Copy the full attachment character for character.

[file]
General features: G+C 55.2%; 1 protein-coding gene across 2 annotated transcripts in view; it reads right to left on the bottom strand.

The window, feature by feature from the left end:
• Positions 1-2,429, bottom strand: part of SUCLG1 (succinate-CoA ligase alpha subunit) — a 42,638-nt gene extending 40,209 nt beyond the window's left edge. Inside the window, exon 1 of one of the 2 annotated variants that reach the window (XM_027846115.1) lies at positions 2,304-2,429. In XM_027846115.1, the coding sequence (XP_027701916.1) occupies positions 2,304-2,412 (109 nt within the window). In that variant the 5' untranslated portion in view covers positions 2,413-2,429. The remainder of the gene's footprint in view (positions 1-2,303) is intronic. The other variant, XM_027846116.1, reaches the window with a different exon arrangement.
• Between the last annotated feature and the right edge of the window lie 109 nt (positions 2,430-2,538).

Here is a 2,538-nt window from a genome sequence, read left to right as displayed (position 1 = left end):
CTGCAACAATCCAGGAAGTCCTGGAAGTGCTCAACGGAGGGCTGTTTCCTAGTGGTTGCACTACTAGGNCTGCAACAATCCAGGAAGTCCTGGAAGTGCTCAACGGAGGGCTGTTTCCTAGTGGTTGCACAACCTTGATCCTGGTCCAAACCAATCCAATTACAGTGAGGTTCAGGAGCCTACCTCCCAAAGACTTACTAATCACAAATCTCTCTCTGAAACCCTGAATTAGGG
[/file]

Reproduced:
General features: G+C 55.2%; 1 protein-coding gene across 2 annotated transcripts in view; it reads right to left on the bottom strand.

The window, feature by feature from the left end:
• Positions 1-2,429, bottom strand: part of SUCLG1 (succinate-CoA ligase alpha subunit) — a 42,638-nt gene extending 40,209 nt beyond the window's left edge. Inside the window, exon 1 of one of the 2 annotated variants that reach the window (XM_027846115.1) lies at positions 2,304-2,429. In XM_027846115.1, the coding sequence (XP_027701916.1) occupies positions 2,304-2,412 (109 nt within the window). In that variant the 5' untranslated portion in view covers positions 2,413-2,429. The remainder of the gene's footprint in view (positions 1-2,303) is intronic. The other variant, XM_027846116.1, reaches the window with a different exon arrangement.
• Between the last annotated feature and the right edge of the window lie 109 nt (positions 2,430-2,538).

Here is a 2,538-nt window from a genome sequence, read left to right as displayed (position 1 = left end):
CTGCAACAATCCAGGAAGTCCTGGAAGTGCTCAACGGAGGGCTGTTTCCTAGTGGTTGCACTACTAGGNCTGCAACAATCCAGGAAGTCCTGGAAGTGCTCAACGGAGGGCTGTTTCCTAGTGGTTGCACAACCTTGATCCTGGTCCAAACCAATCCAATTACAGTGAGGTTCAGGAGCCTACCTCCCAAAGACTTACTAATCACAAATCTCTCTCTGAAACCCTGAATTAGGG